To Trust a Rogue (The Heart of a Duke Book 8)(2)

By: Christi Caldwell


Lizzie froze with the fork midway to her mouth. “You danced with her, Marcus.” She set the silver utensil down and gave him a meaningful look. “Twice.”

“They were nonconsecutive,” he felt inclined to point out.

Then like the veriest determined matchmaker, Lizzie proceeded to tick off on her fingers. “She comes from a respectable family.” It wouldn’t do to point out to his innocent sister that Lady Marianne’s brother was a letch in dun territory that no respectable mama would see their daughter wed—even with his marquisate as a prize. The man was now reliant upon his sister to make a match and save his finances. A flash of pity filled him at the lady’s unfortunate connections. “She is kind and clever and exceedingly lovely.” With midnight black hair and a generously curved figure, Lady Marianne was unlike most of the porcelain, golden-haired ladies of Society. The perfect counterpart to those blonde English misses.

Say, a Miss Eleanor Carlyle, that temptress from long ago with sun-kissed hair and too-full lips. The woman who’d won his heart, and broken it, in short order.

Yes, midnight hair would be preferable—

His sister clapped her hands once. “Do attend me.”

Marcus thrust memories of Eleanor to the furthest recesses of his mind. “Forgive me.” He inclined his head. “You were saying?”

Lizzie let out a beleaguered sigh, and continued. “You are in want of a wife. She is in need of a husband.” Ah, so his sister did know of the dismal financial circumstances her friend’s family faced. Lizzie beamed. “Isn’t that how most wonderful, romantic tales begin?”

“I would not know,” he said, droll humor creeping into his tone. “I’m not in the habit of reading your gothic tales of forbidden love.” He’d tried love in real life once and that foray had proven a remarkable disaster.

Lizzie gave a roll of her eyes. “It is not always forbidden love.” She brightened. “Why, more often, it is a wealthy duke and an impoverished young lady coming together and finding love. Why, what is a more romantic match than that?”

“Indeed,” he drawled.

Lizzie swatted his arm.

Pointedly ignoring her daughter, Mother turned her attention to Marcus. She folded her hands primly before her and spoke like all the tutors she’d personally hired for him through the years. “I do not merely want my children to make a suitable match, though I do. I care for you to make a love match.”

His sister was nothing if not tenacious. “Oh, he could very easily love Marianne.”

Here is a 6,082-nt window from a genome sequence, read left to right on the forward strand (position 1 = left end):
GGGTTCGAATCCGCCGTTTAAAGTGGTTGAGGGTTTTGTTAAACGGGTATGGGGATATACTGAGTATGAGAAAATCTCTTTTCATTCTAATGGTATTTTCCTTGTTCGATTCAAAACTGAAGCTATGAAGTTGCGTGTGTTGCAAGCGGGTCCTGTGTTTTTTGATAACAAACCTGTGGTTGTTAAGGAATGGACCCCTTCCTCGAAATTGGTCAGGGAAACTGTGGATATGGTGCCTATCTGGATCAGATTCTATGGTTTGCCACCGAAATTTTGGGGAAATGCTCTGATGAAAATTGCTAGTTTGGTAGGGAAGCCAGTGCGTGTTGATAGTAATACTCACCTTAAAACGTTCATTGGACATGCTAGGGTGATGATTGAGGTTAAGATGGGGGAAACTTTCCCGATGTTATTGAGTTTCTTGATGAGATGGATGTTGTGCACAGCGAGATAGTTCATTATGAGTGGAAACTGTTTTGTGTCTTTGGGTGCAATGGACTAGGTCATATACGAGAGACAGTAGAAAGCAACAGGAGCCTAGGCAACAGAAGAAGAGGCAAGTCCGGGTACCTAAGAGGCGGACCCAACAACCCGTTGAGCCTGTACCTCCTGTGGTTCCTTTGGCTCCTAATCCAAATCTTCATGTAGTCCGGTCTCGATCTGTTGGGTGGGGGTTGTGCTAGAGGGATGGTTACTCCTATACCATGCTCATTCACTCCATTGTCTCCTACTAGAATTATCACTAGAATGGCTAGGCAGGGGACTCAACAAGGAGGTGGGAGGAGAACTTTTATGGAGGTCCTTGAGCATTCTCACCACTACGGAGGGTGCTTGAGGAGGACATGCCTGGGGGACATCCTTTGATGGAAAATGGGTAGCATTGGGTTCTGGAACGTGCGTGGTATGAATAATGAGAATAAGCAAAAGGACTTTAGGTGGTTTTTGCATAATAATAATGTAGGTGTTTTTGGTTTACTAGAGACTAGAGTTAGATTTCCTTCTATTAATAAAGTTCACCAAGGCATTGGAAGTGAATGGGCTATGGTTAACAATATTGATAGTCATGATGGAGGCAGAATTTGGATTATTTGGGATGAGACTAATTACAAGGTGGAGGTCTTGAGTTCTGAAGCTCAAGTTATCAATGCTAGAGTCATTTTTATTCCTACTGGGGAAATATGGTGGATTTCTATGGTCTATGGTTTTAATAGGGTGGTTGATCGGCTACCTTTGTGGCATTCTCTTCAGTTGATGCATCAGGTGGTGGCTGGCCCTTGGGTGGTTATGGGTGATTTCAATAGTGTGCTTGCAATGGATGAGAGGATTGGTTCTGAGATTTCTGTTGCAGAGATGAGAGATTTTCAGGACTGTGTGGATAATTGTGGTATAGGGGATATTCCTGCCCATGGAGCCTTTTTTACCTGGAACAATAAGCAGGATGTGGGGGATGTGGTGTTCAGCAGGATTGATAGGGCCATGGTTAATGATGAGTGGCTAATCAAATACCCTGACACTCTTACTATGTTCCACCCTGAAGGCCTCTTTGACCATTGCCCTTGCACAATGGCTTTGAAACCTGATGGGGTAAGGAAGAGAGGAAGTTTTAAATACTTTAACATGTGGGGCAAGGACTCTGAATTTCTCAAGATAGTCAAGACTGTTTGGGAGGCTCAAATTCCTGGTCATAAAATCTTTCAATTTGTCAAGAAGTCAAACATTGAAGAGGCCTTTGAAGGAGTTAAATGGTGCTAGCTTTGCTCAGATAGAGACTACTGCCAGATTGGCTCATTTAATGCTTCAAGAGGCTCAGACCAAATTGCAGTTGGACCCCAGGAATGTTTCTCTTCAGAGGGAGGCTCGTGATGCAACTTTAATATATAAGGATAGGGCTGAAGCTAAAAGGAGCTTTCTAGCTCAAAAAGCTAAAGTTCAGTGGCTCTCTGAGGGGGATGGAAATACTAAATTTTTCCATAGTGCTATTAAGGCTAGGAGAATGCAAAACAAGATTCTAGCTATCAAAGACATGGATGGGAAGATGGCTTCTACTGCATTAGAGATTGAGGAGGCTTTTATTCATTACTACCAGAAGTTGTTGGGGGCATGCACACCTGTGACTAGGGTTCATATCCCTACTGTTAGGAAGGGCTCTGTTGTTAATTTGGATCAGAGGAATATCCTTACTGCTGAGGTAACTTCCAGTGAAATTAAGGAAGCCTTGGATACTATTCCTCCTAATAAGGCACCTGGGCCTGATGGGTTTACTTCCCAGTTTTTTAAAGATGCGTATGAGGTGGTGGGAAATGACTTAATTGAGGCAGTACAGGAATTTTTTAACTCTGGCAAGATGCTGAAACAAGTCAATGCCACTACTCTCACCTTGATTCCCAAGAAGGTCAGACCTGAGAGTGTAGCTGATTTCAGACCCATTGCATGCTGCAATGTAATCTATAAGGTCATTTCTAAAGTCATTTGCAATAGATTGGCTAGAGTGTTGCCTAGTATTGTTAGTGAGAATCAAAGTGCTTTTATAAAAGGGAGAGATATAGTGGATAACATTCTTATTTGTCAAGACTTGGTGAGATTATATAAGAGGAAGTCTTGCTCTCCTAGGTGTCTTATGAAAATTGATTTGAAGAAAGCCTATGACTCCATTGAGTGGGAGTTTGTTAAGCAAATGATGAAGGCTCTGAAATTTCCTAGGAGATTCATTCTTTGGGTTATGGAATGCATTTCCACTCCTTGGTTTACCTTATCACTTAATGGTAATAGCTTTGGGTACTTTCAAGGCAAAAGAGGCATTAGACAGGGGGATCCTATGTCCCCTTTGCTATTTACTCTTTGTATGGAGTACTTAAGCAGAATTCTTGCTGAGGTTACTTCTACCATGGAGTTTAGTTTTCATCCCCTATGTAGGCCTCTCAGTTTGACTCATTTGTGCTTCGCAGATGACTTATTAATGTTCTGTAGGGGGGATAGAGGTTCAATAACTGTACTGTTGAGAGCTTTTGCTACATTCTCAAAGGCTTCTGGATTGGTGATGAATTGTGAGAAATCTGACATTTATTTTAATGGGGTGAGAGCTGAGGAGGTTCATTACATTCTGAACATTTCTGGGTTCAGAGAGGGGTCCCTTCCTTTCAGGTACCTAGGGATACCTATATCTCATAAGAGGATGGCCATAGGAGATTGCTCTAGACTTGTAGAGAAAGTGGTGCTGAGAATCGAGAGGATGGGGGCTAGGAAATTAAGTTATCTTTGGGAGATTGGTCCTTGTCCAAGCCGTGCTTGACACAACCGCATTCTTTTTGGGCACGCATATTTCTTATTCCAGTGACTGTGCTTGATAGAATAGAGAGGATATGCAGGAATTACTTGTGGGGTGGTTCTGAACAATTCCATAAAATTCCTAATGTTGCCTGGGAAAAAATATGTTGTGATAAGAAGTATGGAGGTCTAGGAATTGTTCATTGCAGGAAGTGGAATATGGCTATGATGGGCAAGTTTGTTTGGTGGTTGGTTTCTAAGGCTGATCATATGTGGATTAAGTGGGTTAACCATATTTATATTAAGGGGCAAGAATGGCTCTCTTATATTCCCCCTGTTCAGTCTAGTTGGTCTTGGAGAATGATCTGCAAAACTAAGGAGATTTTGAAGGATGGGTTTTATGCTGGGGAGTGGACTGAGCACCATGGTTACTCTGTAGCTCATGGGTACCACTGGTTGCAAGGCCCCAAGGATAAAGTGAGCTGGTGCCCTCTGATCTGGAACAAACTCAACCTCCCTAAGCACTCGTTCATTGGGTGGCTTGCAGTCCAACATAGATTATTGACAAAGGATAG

He scrubbed his hands over his face. He’d not disabuse his romantic sister of her naïve notions. After Eleanor’s betrayal, he’d learned the perils of trusting his heart to a woman. No, when he ultimately married, it would not be because any emotion was involved—which was why Lady Marianne represented the ideal match. Emotionally aloof, she seduced with her eyes, and revealed a jadedness that matched his own. He could easily imagine that temptress in his bed, but there was little risk of his heart being involved.

“Oh, do stop scowling, Marcus,” his mother said patting her mouth with a crisp white napkin, bringing him back to the present. “You’ll hardly catch any young lady with that terrible glower.”

He sat back in his chair and propped his elbows on the arms. “Oh, and are there young ladies expected or hiding even now in this house who I need worry about at this given moment?” he drawled.

His mother promptly choked.

He narrowed his eyes. “Mother?”

“Do not be silly,” she squawked and in an entirely un-viscountess like move, she shoveled a heaping pile of eggs into her mouth.

“She is lying,” his sister said under her breath.

Marcus cast a glance over at his sister.

“But as long as she is parading ladies before you, I needn’t worry of her parading prospective bridegrooms before me.”

Temporarily distracted from his own impending dire situation, he gave Lizzie a wry grin. For the almost twelve years between them, they’d always been remarkably of like thought where their mother was concerned. It appeared those likenesses extended to the realm of marriage. “Never tell me you are the only lady in the kingdom to not want a husband,” he said from the corner of his mouth.

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